The Department of Defense, General Services Administration, and National Aeronautics and Space Administration recently published a final rule that amends the Federal Acquisition Regulation (FAR) to better explain how contracting officers should evaluate “good faith efforts” on the part of prime contractors to comply with their small business subcontracting plans. These explanations were already included in Small Business Administration (SBA) regulations through a final rule published on November 29, 2019. But, the FAR amendments will allow contracting officers to more easily determine when and how liquidated damages should apply if a prime contractor fails to make a good faith effort to comply with its subcontracting plan.

Small business subcontracting plans are required from large prime contractors when a contract has subcontracting possibilities and is expected to exceed $750,000—or $1.5 million for construction. Subcontracting plans include the contractor’s goals for subcontracting to different categories of small business concerns and a description of the efforts the contractor will make to ensure that such concerns have an equitable opportunity to compete for subcontracts. Failure to make a good faith effort to comply with the plan may result in assessment of liquidated damages, which can often equal the actual dollar amount by which the contractor failed to achieve each subcontract goal.

Before the recent regulatory update, the FAR only provided that liquidated damages ought to be assessed if a contractor failed to comply with its subcontracting plan. Now the FAR mirrors SBA’s guidance regarding compliance, which includes examples of good faith efforts and of failure to make good faith efforts. Additionally, the final rule adds guidance regarding what contracting officers should document when assessing whether a contractor has made good faith efforts to comply. It also explains the notice a contracting officer should provide in the event a contractor is failing to make good faith efforts, providing a 15-day window for contractors who have received notice to respond and demonstrate what good faith efforts have been made.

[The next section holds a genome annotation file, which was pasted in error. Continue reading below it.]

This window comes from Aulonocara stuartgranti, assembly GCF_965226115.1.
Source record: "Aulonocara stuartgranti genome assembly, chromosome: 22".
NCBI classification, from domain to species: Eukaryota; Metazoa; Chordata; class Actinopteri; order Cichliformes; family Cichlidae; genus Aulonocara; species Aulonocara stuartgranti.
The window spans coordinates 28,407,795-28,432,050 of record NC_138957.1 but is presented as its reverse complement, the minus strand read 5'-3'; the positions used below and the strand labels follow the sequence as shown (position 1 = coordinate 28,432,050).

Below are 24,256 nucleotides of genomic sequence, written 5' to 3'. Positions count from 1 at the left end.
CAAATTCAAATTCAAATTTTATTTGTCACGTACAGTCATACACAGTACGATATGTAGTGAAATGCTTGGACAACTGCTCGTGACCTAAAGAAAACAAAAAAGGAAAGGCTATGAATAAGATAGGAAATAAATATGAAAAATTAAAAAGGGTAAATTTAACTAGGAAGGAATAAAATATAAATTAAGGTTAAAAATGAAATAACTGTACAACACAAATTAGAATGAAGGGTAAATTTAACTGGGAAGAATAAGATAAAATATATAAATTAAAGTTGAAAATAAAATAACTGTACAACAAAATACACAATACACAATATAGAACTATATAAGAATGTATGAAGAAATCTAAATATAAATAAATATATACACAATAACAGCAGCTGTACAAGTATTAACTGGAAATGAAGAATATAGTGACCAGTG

While the FAR update largely restates SBA’s existing guidance, it streamlines contracting officers’ assessments of good faith efforts prime contractors make to comply with their small business subcontracting plans by placing all the relevant guidance in one place. It also provides a clear roadmap of how contracting officers should allow contractors to respond in the event the contracting officer finds that the contractor has failed to make good faith efforts. This welcome change will assist both contracting officers and contractors in assessing compliance—and complying—with small business subcontracting plans.

If you have questions regarding subcontracting or small business subcontracting plans, please contact Anna Wright, the author of this blog, or a member of PilieroMazza’s Government Contracts Group.